There’s a good piece in the Mail on Sunday today questioning whether it’s sensible for the Government to continue updating the Covid dashboard every day, given how obsessed we’ve all become with the data. In January, the dashboard attracted 76 million views in a single day!
They’re the figures that have ruled our lives for the past 18 months; decided our freedoms; deepened our fears.
The Covid dashboard published on the U.K. Government website has offered the public a window into the state of the U.K.’s epidemic, displaying daily Covid cases, hospitalisations and deaths, both nationally and regionally, since April 2020.
Some people have avoided looking at the figures – published at 4pm every day, including weekends. But a surprising number of us have become secretly addicted to poring over them.
Back in January, the dashboard attracted 76 million views in a single day. In more recent months, the dashboard has offered a source of celebration, thanks to the addition of the vaccination tally.
Scientists and politicians alike agree the U.K.’s Covid dashboard has been a resounding success, allowing the public to draw their own conclusions about the level of threat the virus poses to them.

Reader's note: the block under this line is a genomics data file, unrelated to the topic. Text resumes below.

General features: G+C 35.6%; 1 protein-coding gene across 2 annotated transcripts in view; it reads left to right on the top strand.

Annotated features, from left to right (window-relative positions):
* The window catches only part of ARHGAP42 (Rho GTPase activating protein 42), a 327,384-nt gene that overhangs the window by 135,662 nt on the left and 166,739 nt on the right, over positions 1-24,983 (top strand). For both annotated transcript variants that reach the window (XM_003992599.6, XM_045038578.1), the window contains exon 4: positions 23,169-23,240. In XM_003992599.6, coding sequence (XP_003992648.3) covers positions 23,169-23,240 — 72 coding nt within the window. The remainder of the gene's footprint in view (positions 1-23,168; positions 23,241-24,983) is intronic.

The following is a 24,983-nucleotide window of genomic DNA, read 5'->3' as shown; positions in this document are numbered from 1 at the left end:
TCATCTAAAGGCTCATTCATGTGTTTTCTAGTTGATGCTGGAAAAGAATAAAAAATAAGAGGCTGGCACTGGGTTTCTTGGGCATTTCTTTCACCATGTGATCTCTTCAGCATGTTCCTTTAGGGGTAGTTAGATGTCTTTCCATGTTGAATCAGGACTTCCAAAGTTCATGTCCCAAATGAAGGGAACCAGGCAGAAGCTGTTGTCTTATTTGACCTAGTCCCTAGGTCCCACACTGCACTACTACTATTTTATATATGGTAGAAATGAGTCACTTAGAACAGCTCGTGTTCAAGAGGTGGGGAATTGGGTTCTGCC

It’s also been a crucial yardstick for how stretched the NHS is, providing exact figures of how many Covid patients are in each hospital around the country.
But now, with nearly eight in ten Britons protected against getting seriously ill, thanks to the vaccine, are daily Covid figures still necessary?
After all, as Health Secretary Sajid Javid said of the virus earlier this summer: “We cannot eliminate it, instead we have to learn to live with it.”
There is growing concern from experts that the endless figures do more harm than good. Some have declared the tally of daily infections “completely meaningless”.
“It shouldn’t really matter how many people are catching the virus – as long as they are protected,” says Professor Jackie Cassell, public health expert at Brighton and Sussex Medical School.
Other scientists have warned of the psychological impact of constant reminders of how many people are still catching Covid.
Worth reading in full.